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week 9 reading 1 - r Chapter 6 Reactive Solidarity:...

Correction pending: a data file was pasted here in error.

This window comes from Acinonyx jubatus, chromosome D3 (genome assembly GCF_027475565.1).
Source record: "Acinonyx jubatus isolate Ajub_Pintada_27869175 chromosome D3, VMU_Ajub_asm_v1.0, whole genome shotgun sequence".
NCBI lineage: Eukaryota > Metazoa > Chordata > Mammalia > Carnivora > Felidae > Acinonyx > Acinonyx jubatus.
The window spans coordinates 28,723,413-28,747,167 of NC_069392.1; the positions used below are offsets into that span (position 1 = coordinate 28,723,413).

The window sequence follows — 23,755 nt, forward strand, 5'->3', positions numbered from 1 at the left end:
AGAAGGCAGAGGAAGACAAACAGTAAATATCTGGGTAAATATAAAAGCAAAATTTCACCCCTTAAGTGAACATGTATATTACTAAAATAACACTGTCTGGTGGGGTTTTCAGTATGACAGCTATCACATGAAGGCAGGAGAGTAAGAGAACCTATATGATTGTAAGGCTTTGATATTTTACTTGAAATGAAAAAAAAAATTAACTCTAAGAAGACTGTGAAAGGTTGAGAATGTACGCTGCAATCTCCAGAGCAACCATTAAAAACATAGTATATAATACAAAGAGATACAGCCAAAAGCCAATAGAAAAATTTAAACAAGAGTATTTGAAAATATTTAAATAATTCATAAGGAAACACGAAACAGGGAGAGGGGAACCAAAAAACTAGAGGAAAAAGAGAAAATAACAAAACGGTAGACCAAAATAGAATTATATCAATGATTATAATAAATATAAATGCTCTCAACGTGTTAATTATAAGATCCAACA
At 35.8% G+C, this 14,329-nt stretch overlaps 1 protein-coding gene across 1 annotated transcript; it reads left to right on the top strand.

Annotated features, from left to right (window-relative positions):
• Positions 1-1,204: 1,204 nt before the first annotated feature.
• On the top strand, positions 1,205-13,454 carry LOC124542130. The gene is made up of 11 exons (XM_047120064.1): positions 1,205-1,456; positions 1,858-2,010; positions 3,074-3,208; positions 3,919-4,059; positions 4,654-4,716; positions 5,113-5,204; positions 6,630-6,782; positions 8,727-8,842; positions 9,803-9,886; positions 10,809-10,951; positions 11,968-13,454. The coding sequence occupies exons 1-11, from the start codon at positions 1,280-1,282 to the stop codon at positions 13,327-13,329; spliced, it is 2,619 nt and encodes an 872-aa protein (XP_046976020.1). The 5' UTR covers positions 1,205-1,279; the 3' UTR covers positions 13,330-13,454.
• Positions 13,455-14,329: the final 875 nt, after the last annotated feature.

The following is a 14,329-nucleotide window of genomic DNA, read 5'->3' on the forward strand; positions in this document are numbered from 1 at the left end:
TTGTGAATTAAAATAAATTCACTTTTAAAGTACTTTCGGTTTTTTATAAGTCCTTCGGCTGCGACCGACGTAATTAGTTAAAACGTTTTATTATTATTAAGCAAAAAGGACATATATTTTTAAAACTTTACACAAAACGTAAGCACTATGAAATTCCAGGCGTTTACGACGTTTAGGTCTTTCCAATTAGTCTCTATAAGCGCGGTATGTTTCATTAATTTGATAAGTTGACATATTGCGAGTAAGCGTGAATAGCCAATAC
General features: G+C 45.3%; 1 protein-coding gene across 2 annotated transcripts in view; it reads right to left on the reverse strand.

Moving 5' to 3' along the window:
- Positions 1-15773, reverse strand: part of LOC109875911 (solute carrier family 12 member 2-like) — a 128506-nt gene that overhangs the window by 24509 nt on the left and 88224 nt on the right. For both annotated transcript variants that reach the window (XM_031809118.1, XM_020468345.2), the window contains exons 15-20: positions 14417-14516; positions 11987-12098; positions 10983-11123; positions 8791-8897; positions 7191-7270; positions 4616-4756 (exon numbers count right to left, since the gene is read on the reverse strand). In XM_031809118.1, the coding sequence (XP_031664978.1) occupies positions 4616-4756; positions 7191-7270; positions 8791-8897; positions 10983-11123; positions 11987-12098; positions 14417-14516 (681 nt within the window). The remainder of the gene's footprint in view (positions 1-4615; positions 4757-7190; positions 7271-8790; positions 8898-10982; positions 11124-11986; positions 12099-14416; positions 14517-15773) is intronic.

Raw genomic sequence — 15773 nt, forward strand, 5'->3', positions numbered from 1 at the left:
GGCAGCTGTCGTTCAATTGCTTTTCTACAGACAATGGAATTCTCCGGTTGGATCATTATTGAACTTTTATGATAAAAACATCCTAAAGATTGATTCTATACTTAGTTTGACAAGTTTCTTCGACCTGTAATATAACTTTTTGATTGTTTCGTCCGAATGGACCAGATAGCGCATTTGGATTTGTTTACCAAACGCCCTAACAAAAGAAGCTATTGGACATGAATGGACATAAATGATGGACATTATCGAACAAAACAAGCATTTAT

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Unformatted text preview: r Chapter 6 Reactive Solidarity: Anti—Asian Violence E Iflakyfi'éifi‘rkekz’awsifggmirewlqaaaaaufizrryJ-awaammwe» While political benefits certainly promote pan—Asian organization, it is anti~Asian violence that has drawn the largest pan-Asian support. Because the public does not usually distinguish among Asian sub- groups, anti-Asian Violence concerns the entire group—crosscutting class, cultural, and generational divisions. Therefore, regardless of one’s ethnic affiliation, anti-Asian violence requires coanterorgani- zation at the pan-Asian level. Research on ethnicity has indicated that external threats intensify group cohesion as members band together in defensive solidarities. The threatened destruction creates a common interest where none may have existed before [Coser 19 56,- Portes 1984). Most often, a group is sanctioned for its actual or alleged wrongdoing. But a racially defined group can also suffer reprisals because of its externally im- posed membership in a larger group. In the Asian American case, group members can suffer sanctions for no behavior of their own, but for the activities of others who resemble them [Light and Bonacich 1988: 324). Thus anti-Asian activities necessarily lead to protective pan-Asian ethnicity. True, as indicated by the discussion on ethnic "disidentification" in Chapter 2, external threat does not always con- solidate groups, but can also disintegrate them. However, it is also went 134 Chapter 6 Sign organization, it :pan-Asian support. 1 among Asian sub- roup—cross-cutting refore, regardless of iires counterorgani- nal threats intensify :tensive solidarities. interest where none 984). Most often, a gdoing. But a racially if its externally im- sian American case, ‘ior of their own, but [Light and Bonacich ly lead to protective .iscussion on ethnic ices not always (3011- However, it is also true that these early attempts by Asian immigrant groups to “dis identify” themselves from the targeted Asian group often failed. The most notorious case of mistaken identity was the 1982 kill— ing of Vincent Chin, a Chinese American who was beaten to death by two white men who allegedly mistook him for Japanese. The Chin case activated both Chinese and pan-Asian levels of solidarity. To understand the web of reactive solidarities better, this chapter analyzes Asian American organizational responses to anti-Asian ac- . tivities, particularly their responses to the Chin case. The Chin case is substantively important because many Asian Americans now con- sider it to be the archetype of anti-Asian violence in this country. It is also theoretically instructive because it sheds light on the pluralism of reactive groups. ‘ 3‘ An ti-A sian Activities Anti-Asian activities in the United States can be traced back to the middle of the nineteenth century. For the most part, Ameri- cans meted out sanctions against Asians via the political and legal systems (McKenzie 1928, Ichioka 1988]. From the late nineteenth to the early twentieth century, more than six hundred pieces of anti- Asian legislation were enacted, either limiting or excluding persons of Asian ancestry from citizenship, intermarriage, land ownership, employment, and other forms of participation in American life [Iapa— nese American Citizens League 1987: 65 ,- Chan 1991: ch. 3]. As indicated earlier, the gravest government mistreatment of Asians oc- curred when Iapanese residents and citizens were placed in relocation camps at the beginning of World War H (Daniels 1971). Anti-Asian hostility also took violent turns. In the mid-nineteenth century, whites “were stoning the Chinese in the streets, cutting off their queues, wrecking their shops and laundries“ {Dulles 1946: 89). In some instances, such as the Rock Springs Massacre in Wyoming in 1885, these violent outbursts ended in brutal killings. For the most part, these atrocitieslwere legally sanctioned. For example, in 1854, the California Supreme Court ruled that Chinese could not testify against whites. So long as no white person was available to witness on their behalf, any crime perpetrated against the Chinese went unpunished (Dulles 1946). During World War II, the United States Congress began to chip away at the legislative barriers to Asian immigration and citizenship. By the early 1970s, Asian Americans were finally accorded the civil rights long guaranteed to other residents and citizens. But in the late I97os, reports of rising anti-Asian activities also began to surface.1 At a congressional hearing on the impact of the new Asian immigration, an Asian American attorney contended that ” today we are witnessing a resurgence of anti-Asian sentiment manifest by growing problems of vandalism, physical attack, and on occasion murder” (K. Wong 198 5: 173). In a statement submitted to the US. Commission on Civil Rights, US. Representative Robert Matsui (I 984) warned of the danger of rising anti-Asianism. In a 1988 keynote speech, the found- ing president of the Asian/ Pacific Bar of California similarly warned, "The danger i see in the next decade is the revitalization of anti-Asian hostility” [Asian Pacific American Coalition 1989a). Because no systematic data on anti-Asian activities exist, it is dif- ficult to substantiate the claim of rising anti-Asianism. As the US. Commission on Civil Rights [1986: 5) reported, “There is currently no way to determine accurately the level of activity against persons of Asian descent, or whether the number of incidents has increased, de- creased, or stayed the same in recent years.” On the other hand, rising anti-Asianism has become so alarming that it has entered the public discourse, as evidenced by an increase in the number of articles on anti-Asian violence published not only in the ethnic press but also in major neWSpapers such as the New York Times, Wall Street Journal, Boston Globe, Washington Post, San Francisco Examiner, and Los Angeles Times [Japanese American Citizens League 1987: 66m67). Federal, state, and local civil rights bodies extended this public discourse by holding official hearings on anti-Asian crimes. At a Los Angeles County hearing, twenty-two persons testified that the "Asian community has been alarmed by anincrease in anti-Asian vandalism and violence in Los Angeles County and in other parts of the country" (Los Angeles County Commission on Human Relations 1984). These racial incidents ranged from hostile bumper stickers to racial name-calling to physical assaults. In Washington, a state com~ mission reported that Asians in the state had experienced harassment of “very serious proportions ” at the hands of "native workers” [Korea- town 1983). In California, the attorney general’s Asian and Pacific Islander Advisory Committee concluded that, "in recent years, there 136 / Reactive Solidarity _ ' I ' jweamfwmwxma:eagreeaiammyammmaa mjlflifilulxaxh has been an intensi]E ney General’s Asia; 23}. At the national on Civil Rights {1%}: in numerous and Nation.” In the ab: substantiate the cl they do confirm th; Factors 0 Social scii group conflicts. M a confrontation b class'based theori51 in structuring socia: contrast, race-based a racial group causel As in many cases Asian activities incl Economic Resource é plains public animq nomic downturns, problems and regard Light 1983: ch.13 borne most of the of high unemployme: rates, competition into intergroup confi: Rights 1982; Los AnE 1984, US. Commissi in nine cities indie that “Indochinese re 3 began to chip and citizenship. corded the civil s. But in the late in to surface.1 At an immigration, 1: are witnessing owing problems urder" [K. Wong Commission on 54) warned of the :eech, the found- imilarly warned, Lion of anti-Asian ). ies exist, it is dif- 1ism. As the US. ‘here is currently 1gainst persons of has increased, de- other hand, rising :ntered the-public iber of articles on c press but also in 2111 Street Iournai, xaminer, and Los re 1987: 66,67). :ended this public sian crimes. At a ; testified that the casein anti-Asian id in other parts of 1 Human Relations bumper stickers to igton, a state com- :ienced harassment re workers” [Korea- ‘. Asian and Pacific . recent years, there has been an intensification of anti-Asian hostility” (California, Attor- ney General‘s Asian and Pacific Islander Advisory Committee 1988: 23}. At the national level, a multisite study by the US. Commission On Civil Rights [1986: 5) concluded that “anti-Asian activity exists in numerous and demographically different communities across the Nation.” In the absence of longitudinal data, these studies cannot substantiate the claim of rising violence against Asians, however, they do confirm that anti-Asianism is, indeed, a serious problem. Factors Contributing to Anti-Asian Activities Social scientists continue to debate the etiology of inter- group conflicts. Most of the dialogue has been structured around a confrontation between class-based and race-based theorists. For class-based theorists, economic competition plays the central role in structuring social relations (Bonacich 1972,- Cummings 1980]. In contrast, race-based theorists insist that unfavorable attitudes toward a racial group cause intergroup conflicts [Allport 19 58 ,- Myrdal 1 962]. As in many cases of racial conflicts, factors that contribute to anti- Asian activities include class as well as ideational elements. Economic Competition Resource competition theory posits that self-interest ex- plains public animosity toward immigrants. Especially during eco- nomic dOWnturIis, the native-born blame immigrants for the nation’s problems and regard them as unwanted competitors (Bonacich 1972; Light 1983: ch. 13]. Historically, Asians in the United States have borne most of the blame for economic woes [Saxton 1971 ,- Kitano r 980, K. Wong 198 5]. Recent anti—Asian activities coincided with the deteriorating economic conditions that began after 1975. In a context of high unemployment, climbing inflation, and skyrocketing interest rates, Competition between Asians and non-Asians often escalated into intergroup conflicts (California, Governor’s Task Force on Civil Rights 1982; Los Angeles County Commission on Human Relations 1984,- U.S. Commission on Civil Rights 1986). A 1980 poll conducted in nine cities indicated that 47 percent of the respondents believed that "Indochinese refugees take jobs away from others in my area” [Starr and Roberts I 982). According to a I 989 Los Angeles Times poll, a quarter of the respondents believed that Asian Americans were gaining too much economic power, no other group was similarly de- scribed by more than 7 percent [Rodgrick 1989a]. The mushrooming of Asian businesses across the country has also evoked anti-Asian sentiment, often expressed in efforts to ban Asian~language business signs (Fong 1987 ,- Siao 1989(1). The rapid influx of Asian immigrants to the United States since 1965 further exacerbated the tension be- tween Asians and non-Asians [Desbarats 198 5 : 522—523). In particu— lar, the growing presence of Korean businesses in black neighbor- hoods in Baltimore, Philadelphia, Washington, DC, New York City, and Los Angeles has fueled black anger, at times leading to racial violence (I. Kim 1981,- Light and Bonacich 1988: ch. 12,- Cheng and Espiritu 1989). In addition to actual or alleged domestic economic competition, Asian Americans are resented for the United States’ international trade imbalances. A period of economic recession in the United States coincided with a rise of Pacific Rim economies, not only that of Iapan but also those of Taiwan, South Korea, Hong Kong, and Singa- pore. Unable to keep pace with Asian competition, traditional indus- tries such as steel and automobiles experienced severe downturns. American businesses and labor unions, as well as elected officials, blamed the ills of American industry on business competition with Asian countries (Smollar 1983; US. Commission on Civil Rights 1986: 36—37). A prime example is automobile manufacturing: many Americans attributed the unemployment among American automo- bile workers to the large Japanese share of automobiles sold in the United States (US. Commission on Civil Rights 1986: 36). A 1982 "' national poll indicated that 44 percent of the public blamed U.S. eco— nomic problems “almost completely“ or “very much” on Iapanese business competition {ML Woo 198 3). Anti-Iapanese sentiment ap- peared on bumper stickers that read ”Toyota—Datsun—Honda—and Pearl Harbor” and "Unemployment Made in Iapan” (US. Commis- sion on Civil Rights r986: 40]. Unfortunately, anger against Asian nations is often transferred to Americans of Asian ancestry, who have suffered from a long history of anti-Asian attitudes and behav- iors {Los Angeles County Commission on Human Relations 1984: 2, R. MatSui 1984: 63). 138 / Reactive Solidarity )1Mfi»MtMWWWWWW/WbflflizfifiVJJB-Jrfiz'siwiséisfii’éwiéqimoihflflrkhiv795.21:rim/1.7 Anti. Attitt still alive and i Organization {: the fifteen ethr or a bad thing : than a 5 3 percei higher than a Survey resul come Asian in: poll, more tharé east Asian refugE only 26 percent: man Burt Talcf Orientals” {cit-d ion toward the! attitudes in nini l'ieved that the Asian countries? over 77 percent} of a Southeast not be willing 1988:81L 2 Anti-Asian anti-immigran cated that, beth favoring a decrt Governor’s TaskE tion toward survey of San believed Asian i only 17 percen tive impact (Col decry Japanese pean investmenf real estate2 In billion in US. rel in US. real estatf zgeles Times poll, Americans were was similarly de- ‘he mushrooming voked anti-Asian anguage business 3isl‘an immigrants :d the tension be— ;—523 ). In particu- 1 black neighbor— I., New York City, ; leading to racial :h. 12 , Cheng and nniic competition, Ltes’ international on in the United es, not only that of gKong, and Singa- traditional indus- aevere downturns. s elected officials, competition with n onCivil Rights nufacturing: many American automo- 1obiles sold in the 1986: 36). A 1982 ic blamed US. eco- auc ” on Iapanese iese sentiment ap- sun—Honda—and an” (US. Commis- nger against Asian nan ancestry, who ttitudes and behavT [Relations 1984: 2 , Anti-Asian Attitudes Attitudinal surveys reveal that anti-Asian sentiments are still alive and well today. In a survey of 2,000 Americans, the Roper Organization (1982} asked respondents to indicate whether each of the fifteen ethnic groups listed has “on balance . . . been a good thing or a bad thing for this country.” No European group received lower than a 5 3 pertient positive rating, in contrast, no Asian group received higher than a 47 percent positive rating. Survey results also indicate that many Americans do not wel- come Asian immigrants and refugees. According to a 1975 Harris poll, more than 50 percent of the American people thought South- east Asian refugees should not he allowedto enter the United States , only 26 percent favored their entry. Many seemed to share Congress- man Burt Talcott’s conclusion that, “Damn it, we have too many Orientals” (cited in Rose 1985: 205). Five years later, public opin- ion toward the refugees had not changed. A 1980 poll of American attitudes in nine cities revealed that nearly half of those surveyed be- lieved that the Southeast Asian refugees should have settled in other Asian countries (Starr and Roberts 1981}. This poll also found that over 77 percent of the respondents would disapprove of the marriage of a Southeast Asian refugee into their family and 6 5 percent would not be willing to have a refugee as a guest in their home [Roberts 1988: 81). Anti-Asian sentiment seemed to be symptomatic of the general anti-immigrant mood beginning in the late 1970s. Poll results indi- cated that, between 1965 and 1981, the proportion of the US. public favoring a decrease in legal immigration rose sharply (California, Governor’s Task Force on Civil Rights 1982: 52]. However, opposi- tion toward immigrants was not directed equally toward all groups. A survey of San Diego County found that 3 6 percent of the reSpondents believed Asian immigrants had a negative impact on the city, but only 17 percent thought Western European immigrants had a nega- tive impact (Cornelius 1982: 16). Along the same lines, the media decry Iapanese ownership of US. prOperty but largely ignore Euro- pean investment—even though Eur0peans own the most American real estate.2 In 1985, the British held $44 billion and the Dutch $38 billion in US. real estate. In contrast, the Japanese owned $ 3 5 billion in US. real estate in 1988. The disproportionate political and media attention to Iapanese ownership suggests "that the professed concern for overseas ownership is a smokescreen for racial animosity toward Asians” (California, Attorney General’s Commission 1986: 27—28). Asian Lumping It is difficult to trace the etiology of any racial incident. M0- tives are often mixed, so economically motivated acts may also carry a racist message and vice versa [Light 1983: 354—3 55). For the pur- pose of this chapter, it is not necessary to choose between class-based and race-based explanations of anti-Asianism. What is important is to recognize that, whatever the cause, hostilities directed at any of the Asian subgroups tend to affect the others as well. All Asians are at risk because outsiders perceive them as a single group. Because outsiders do not or cannot distinguish among Asian sub- groups, they target all Asians for their "message of hate” or pun- ish one group for another’s behavior. They also fail to distinguish recent immigrants and refugees from third- or fourth-generation citi- zens (Allen 198 3: 62; US. Cemmission on Civil Rights 1986: 2-3, Harrison 1987: 16]. Worse yet, non-Asians seldOm distinguish Asian Americans from Asian natiOnais. In public discourse, victims of anti- Asian incidents are often referred to as foreign nationals when, in fact, they are American citizens (Iapanese American Citizen League 1987: 69). In a testimony submitted to the US. Commission on Civil Rights, US. Representative Matsui (1984: 64] contended that "the difference between Asian nations and Americans of Asian ancestry becomes so blurred that Asian Americans are the scapegoats to for- eign industries.” This misconception is reflected in the recurrent blaming of Japanese Americans for the bombing of Pearl Harbor and for the trade imbalance with Iapan. Along the same lines, those who resent Asian entrepreneurs often confuse small-scale Asian Ameri- can businesses with high—profile investment projects funded largely with overseas Asian capital [Pong 1987]. More than any other inci- dent, the beating death of Vincent Chin epitomizes the racism of Asian lumping: blamed for Iapah’s economic advantage, a Chinese American, mistaken for Iapanese, was murdered. 140 / Reactive Solidarity The On t] year-old Chin? three friends bar, Chin bece Chrysler factc; lot, where Eb: friends fled. Fi Nitz, allegedli fast food reste: Ebens struck 4 police arrested from severe hé guests attendtE Beer 1983; We; In filing chi degree, murdef gain, Ebens plé not contest viction in Mid prison, Wayne time on Ebens probation and: tice 1983a,- Kai Kaufman cited of criminal rec you make the zens for Iusticf Although can communif fully expected the outraged ai Citizens for Iui man’s lenient country, who Letters of proti as New York ar received exteni professed concern l animosity toward ion 1986:27—28). 'acial incident. M0- acts may also carry —355). For the pur- etween class-based hat is important is ; directed at any of vell. All Asians are e group. 1 among Asian sub- 3 of hate“3 or pun- fail to distinguish nth-generation citi— lRights I986: 2*3; n distinguish Asian .rse, victims of anti- nationals when, in can Citizen League 3mmission on Civil ontended that “the .s of Asian ancestry Le seapegoats to for- ed in the recurrent of Pearl Harbor and me lines, those who -scale Asian Ameri— njects funded largely :han any other inci- nizes the racism of ivantage, a Chinese The Vincent Chin Case On the night of I 9 June I 982, Vincent Chin, a twenty-seven- year-old Chinese American draftsman, stopped in a Detroit bar with three friends to celebrate Chin’s upcoming wedding. While in the bar, Chin became involved in a fist fight with Ronald Ebens, a white Chrysler factory foreman. The dispute continued into the parking lot, where Ebens pulled a baseball bat from his car. Chin and his friends fled. For the next half—hour, Ebens and his stepson, Michael Nitz, allegedly stalked Chin, eventually locating him in front of a fast food restaurant. There, while Nitz grabbed Chin from behind, Ebens struck at least four blows to Chin’s head. The Highland Park police arrested Ebens and Nitz at the scene. Chin died four days later from severe head injuries. Instead of celebrating Chin’s wedding, his guests attended his funeral [American Citizens for Iustice 1983a; Beer I983; Weingarten 1983]. In filing charges, the Wayne County prosecutor opted for second- degree murder—homicide with no premeditation. In a later plea bar- gain, Ebens pleaded guilty to manslaughter [a lesser charge); Nitz did not contest his charge [Zia 1984a]. Although a manslaughter con- viction in Michigan carries a maximum sentence of fifteen years in prison, Wayne County Judge Charles Kaufman imposed no prison time on Ebens and Nitz. Instead, he sentenced both to three years’ probation and fined each a mere $3,000 (American Citizens for Ins- tice 1983(1; Kaufman I983 )f‘ In explaining his lenient sentence, Iudge Kaufman cited the defendants’ stable working backgrounds and lack of criminal records: “You don’t make the punishment fit the crime , you make the punishment fit the criminal” (cited in American Citi- zens for Iustice 198351]. Although shocked by Chin’s brutal death, Detroit’s Asian Ameri- can community did not immediately respond to the killing. They fully expected the court to punish the killers. When the court did not, the outraged and disbelieving community quickly formed American Citizens for Instice (AC1) to seek prosecution of Chin’s killers. Kauf- man‘s lenient sentence also outraged Asian Americans across the country, who read in it an official condonation of anti-Asian violence. Letters of protest streamed into Kaufman’s office from as far away as New York and San Francisco [Beer 198 3). Kaufman’s decision also received extensive and bitter media coverage.5 "The headlines can only be described as scathing. One large cartoon . . . even showed the trial judge putting a baseball bat in one ear, as if it were a pencil, and sharpening it with a pencil sharpener in the opposite ear” (U.S. Court of Appeals, Sixth Circuit 1986: 1426}. In Iune 1983, a year after Chin’s death, Kaufman announced that he would not reverse his sentence [Weingarten 1983]. Initially, AC] did not call the killing a racial attack. Its focus of protest was Kaufman’s lenient sentence. But as Act’s members recon— structed the events of that evening, they became convinced that the slaying had been racially motivated. Three eyewitnesses stated that Ebens directed racial slurs at Chin. One witness recalled hearing, "Because of you . . . we’re out of work” (US. Court of Appeals, Sixth Circuit 1986].6 It was this testimony that gripped the nation. It im- plied that Chin’s killers mistook him for lapanese and blamed him for the layoffs in the automobile industry [Zia 1984a: 18). in 1980, Detroit City had one of the highest unemployment rates in the country, 18.5 percent compared to the—national average of 5.8 percent (US. Bureau of the Census 1983a: table 120 and 1983b: table 124]. In this Motor City, where one in three auto workers had lost his or her job in the five preceding years, Iapanese imports—almost a quarter of the market—took the blame [Weingarten 1983: I 2; Nanto 1 985 ). A recent film documentary on the Chin case showed Detroit in deep recession with long unemployment lines and closed car plants (Tajima and Choy 1988). At the United Auto Workers headquarters, a red and white sign summed up anti-Iapanese sentiments: "300,000 laid-off UAW members don’t like your import. Please park it in Tokyo” (Weingarten 198 3). Numerous videocasts showed auto workers and others in Detroit attacking Japanese-made automobiles with sledge- hamrners (US. Court of Appeals, Sixth Circuit 1986: 143 9). Calling for a new US. industrial policy that would limit imports, a Michi- gan congressman labeled Japanese trade practices "an economic Pearl Harbor” and another referred to Japanese workers as "little yellow people" {Smollar 198 3). The linkage between Chin's death and anti-Iapanese sentiment be— came the hallmark of the case.7 Because of the racial overtones, AC] petitioned the US. Iustice Department to bring civil rights charges against Chin’s killers.8 Responding to heavy public pressure, the Justice Department ordered an FBI investigation of Chin’s death for possible civil rights violations [American Citizens for Iustice 142 / Reactive Solidarity {98319}. Ap man Miner Chin case jury indict: (US. Court Seven 11 Chin’s civi ted on botf prison buti peals, Sixt] legal snagg conviction; trial, the E extensive I moved the. death, the: charges. M neither Ebi (Mar 1987} Asian Ame: It 7,614, acct tion (U.S. 1 Japanese, t: groups [set communit Asian Ami sponsoredf group of pan-AsianE formed thf However, tually dissf 1 98 1, a lap? 143 rtoon . . . even showed at, as if it were a pencil, I the opposite ear” (US. 5). In June 1983, a year it he would not reverse cial attack. Its focus of as ACj’s members recon- :ame convinced that the :yewitnesses stated that itness recalled hearing, Court of Appeals, Sixth ‘ipped the nation. It im- panese and blamed him la 1984a:18). 3st unemployment rates 3 national average of 5.8 ble 120 and 1983b: table e auto workers had lost nese imports—almost a 1garten 1983: 12, Nanto [1 case showed Detroit in es and closed car plants 3 Workers headquarters, se sentiments: "300,000 Please park it in Tokyo ” rowed auto workers and utomobiles with sledge- uit 1986: 1439]. Calling limit imports, a Michi- tices “an economic Pearl rorkers as "little yellow i-Iapanese sentiment be- ;he racial overtones, ACT ring civil rights charges vy public pressure, the gation of Chin’s death :an Citizens for justice 1983b). Applying additional pressure, California Congressman Nor- man Mineta wrote the US. attorney general urging him to act on the Chin case {Rafa Shimpo 1983). In November 1983, a federal grand jury indicted Ebens and Nitz on two counts of civil rights violations (US. Court of Appeals, Sixth Circuit 1986: 142.7)? Seven months later, a federal jury convicted Ebens of violating Chin’s civil rights but acquitted him of conspiracy; Nitz was acquit- ted on both charges. Ebens was sentenced to twenty-five years in prison but was freed after posting a $20,000 bond (US. Court of Ap- peals, Sixth Circuit 1986: 142 5}. In 1986, the Chin case hit another legal snag when a federal appeals court overturned the civil rights conviction on a technicality.10 Deluged with letters demanding a re- trial, the Department of Justice agreed to retry Ebens. Citing the extensive publicity surrounding the case in Detroit, the department moved the trial to Cincinnati.” In May 1987, five years after Chin’s death, the Cincinnati jury acquitted Ebens of federal civil rights charges. Much to the outrage of Asian Americans across the country, neither Ebens nor Nitz ever spent any time in prison for the killing (Mar 1987). Though the case did not turn out to the satisfaction of Asian Americans, it did leave an important organizational legacy. Reactive Solidarity: Pan-Asian Organization American Citizens for justice : . In 1980, the Asian American population in Detroit was i . 7,614, accounting for less than 1 percent (0.6} of the city’s popula- tion (US. Bureau of the Census 198 3a). Neither the Chinese nor the Japanese, the focus of attention in the Chin case, were the largest sub- groups (see Table 6.1). For the most part, Detroit’s Asian American communities did not coalesce. In 1972, representatives from different Asian American groups came together for the first time in the city- Sponsored ethnic festival [Shimoura interview}. Since then, this small group of Asian Americans has attempted several times to establish a pan-Asian group. Two years‘ after the festival, these same individuals formed the Asian American Council to address common concerns. However, there was no burning issue to sustain the group,- it even- tually dissolved into competing factions and died (Covert 1983). In 1981, a Iapanese American attorney brought together a group of close 143 ...